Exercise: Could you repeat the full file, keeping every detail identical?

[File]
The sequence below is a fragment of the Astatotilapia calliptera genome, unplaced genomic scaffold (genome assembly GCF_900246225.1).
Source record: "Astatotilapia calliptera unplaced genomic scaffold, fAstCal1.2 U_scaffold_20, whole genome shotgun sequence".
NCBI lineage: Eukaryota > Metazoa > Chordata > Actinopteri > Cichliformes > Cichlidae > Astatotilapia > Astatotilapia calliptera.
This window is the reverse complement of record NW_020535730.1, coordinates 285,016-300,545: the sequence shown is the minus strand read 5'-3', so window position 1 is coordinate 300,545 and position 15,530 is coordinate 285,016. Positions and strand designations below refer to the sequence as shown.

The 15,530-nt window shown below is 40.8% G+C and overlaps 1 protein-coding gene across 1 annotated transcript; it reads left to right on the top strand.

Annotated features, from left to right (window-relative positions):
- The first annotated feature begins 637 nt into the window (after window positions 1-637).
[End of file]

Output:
The sequence below is a fragment of the Astatotilapia calliptera genome, unplaced genomic scaffold (genome assembly GCF_900246225.1).
Source record: "Astatotilapia calliptera unplaced genomic scaffold, fAstCal1.2 U_scaffold_20, whole genome shotgun sequence".
NCBI lineage: Eukaryota > Metazoa > Chordata > Actinopteri > Cichliformes > Cichlidae > Astatotilapia > Astatotilapia calliptera.
This window is the reverse complement of record NW_020535730.1, coordinates 285,016-300,545: the sequence shown is the minus strand read 5'-3', so window position 1 is coordinate 300,545 and position 15,530 is coordinate 285,016. Positions and strand designations below refer to the sequence as shown.

The 15,530-nt window shown below is 40.8% G+C and overlaps 1 protein-coding gene across 1 annotated transcript; it reads left to right on the top strand.

Annotated features, from left to right (window-relative positions):
- The first annotated feature begins 637 nt into the window (after window positions 1-637).